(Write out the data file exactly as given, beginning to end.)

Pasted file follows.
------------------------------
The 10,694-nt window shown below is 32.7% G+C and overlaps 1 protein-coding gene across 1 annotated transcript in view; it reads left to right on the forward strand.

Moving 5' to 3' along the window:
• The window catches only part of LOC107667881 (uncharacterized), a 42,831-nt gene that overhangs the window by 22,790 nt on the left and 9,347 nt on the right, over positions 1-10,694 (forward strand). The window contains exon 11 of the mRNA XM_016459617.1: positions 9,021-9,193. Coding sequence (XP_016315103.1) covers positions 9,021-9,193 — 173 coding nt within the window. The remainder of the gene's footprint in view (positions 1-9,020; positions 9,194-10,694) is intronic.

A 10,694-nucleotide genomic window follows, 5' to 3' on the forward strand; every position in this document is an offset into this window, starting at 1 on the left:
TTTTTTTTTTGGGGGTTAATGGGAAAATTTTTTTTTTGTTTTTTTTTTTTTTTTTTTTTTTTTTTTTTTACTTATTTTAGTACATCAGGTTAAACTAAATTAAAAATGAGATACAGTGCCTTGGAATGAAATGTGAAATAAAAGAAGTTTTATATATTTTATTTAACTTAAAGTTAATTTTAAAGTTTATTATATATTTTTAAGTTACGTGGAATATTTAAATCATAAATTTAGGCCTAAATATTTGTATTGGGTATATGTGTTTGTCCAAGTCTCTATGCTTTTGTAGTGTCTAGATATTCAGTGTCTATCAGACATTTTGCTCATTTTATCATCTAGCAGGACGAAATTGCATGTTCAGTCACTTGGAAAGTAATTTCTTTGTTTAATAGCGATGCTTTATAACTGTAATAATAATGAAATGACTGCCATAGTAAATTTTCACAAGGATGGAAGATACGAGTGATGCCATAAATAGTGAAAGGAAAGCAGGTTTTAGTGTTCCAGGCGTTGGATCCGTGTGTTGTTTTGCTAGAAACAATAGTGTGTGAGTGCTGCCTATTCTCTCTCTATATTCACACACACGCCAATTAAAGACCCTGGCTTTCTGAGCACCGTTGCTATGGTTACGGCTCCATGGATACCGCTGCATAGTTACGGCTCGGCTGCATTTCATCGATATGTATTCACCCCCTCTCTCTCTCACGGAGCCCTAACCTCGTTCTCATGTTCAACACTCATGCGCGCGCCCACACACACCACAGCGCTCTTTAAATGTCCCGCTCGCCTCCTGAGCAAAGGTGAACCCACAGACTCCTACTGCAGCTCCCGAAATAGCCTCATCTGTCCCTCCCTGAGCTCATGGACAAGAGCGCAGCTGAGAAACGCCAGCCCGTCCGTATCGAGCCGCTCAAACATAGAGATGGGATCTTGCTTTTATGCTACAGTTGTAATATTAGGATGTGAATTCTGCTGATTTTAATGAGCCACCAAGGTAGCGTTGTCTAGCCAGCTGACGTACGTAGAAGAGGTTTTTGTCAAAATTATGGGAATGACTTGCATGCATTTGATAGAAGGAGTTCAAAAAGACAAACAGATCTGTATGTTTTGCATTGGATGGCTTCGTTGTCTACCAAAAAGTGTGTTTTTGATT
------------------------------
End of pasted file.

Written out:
The 10,694-nt window shown below is 32.7% G+C and overlaps 1 protein-coding gene across 1 annotated transcript in view; it reads left to right on the forward strand.

Moving 5' to 3' along the window:
• The window catches only part of LOC107667881 (uncharacterized), a 42,831-nt gene that overhangs the window by 22,790 nt on the left and 9,347 nt on the right, over positions 1-10,694 (forward strand). The window contains exon 11 of the mRNA XM_016459617.1: positions 9,021-9,193. Coding sequence (XP_016315103.1) covers positions 9,021-9,193 — 173 coding nt within the window. The remainder of the gene's footprint in view (positions 1-9,020; positions 9,194-10,694) is intronic.

A 10,694-nucleotide genomic window follows, 5' to 3' on the forward strand; every position in this document is an offset into this window, starting at 1 on the left:
TTTTTTTTTTGGGGGTTAATGGGAAAATTTTTTTTTTGTTTTTTTTTTTTTTTTTTTTTTTTTTTTTTTACTTATTTTAGTACATCAGGTTAAACTAAATTAAAAATGAGATACAGTGCCTTGGAATGAAATGTGAAATAAAAGAAGTTTTATATATTTTATTTAACTTAAAGTTAATTTTAAAGTTTATTATATATTTTTAAGTTACGTGGAATATTTAAATCATAAATTTAGGCCTAAATATTTGTATTGGGTATATGTGTTTGTCCAAGTCTCTATGCTTTTGTAGTGTCTAGATATTCAGTGTCTATCAGACATTTTGCTCATTTTATCATCTAGCAGGACGAAATTGCATGTTCAGTCACTTGGAAAGTAATTTCTTTGTTTAATAGCGATGCTTTATAACTGTAATAATAATGAAATGACTGCCATAGTAAATTTTCACAAGGATGGAAGATACGAGTGATGCCATAAATAGTGAAAGGAAAGCAGGTTTTAGTGTTCCAGGCGTTGGATCCGTGTGTTGTTTTGCTAGAAACAATAGTGTGTGAGTGCTGCCTATTCTCTCTCTATATTCACACACACGCCAATTAAAGACCCTGGCTTTCTGAGCACCGTTGCTATGGTTACGGCTCCATGGATACCGCTGCATAGTTACGGCTCGGCTGCATTTCATCGATATGTATTCACCCCCTCTCTCTCTCACGGAGCCCTAACCTCGTTCTCATGTTCAACACTCATGCGCGCGCCCACACACACCACAGCGCTCTTTAAATGTCCCGCTCGCCTCCTGAGCAAAGGTGAACCCACAGACTCCTACTGCAGCTCCCGAAATAGCCTCATCTGTCCCTCCCTGAGCTCATGGACAAGAGCGCAGCTGAGAAACGCCAGCCCGTCCGTATCGAGCCGCTCAAACATAGAGATGGGATCTTGCTTTTATGCTACAGTTGTAATATTAGGATGTGAATTCTGCTGATTTTAATGAGCCACCAAGGTAGCGTTGTCTAGCCAGCTGACGTACGTAGAAGAGGTTTTTGTCAAAATTATGGGAATGACTTGCATGCATTTGATAGAAGGAGTTCAAAAAGACAAACAGATCTGTATGTTTTGCATTGGATGGCTTCGTTGTCTACCAAAAAGTGTGTTTTTGATT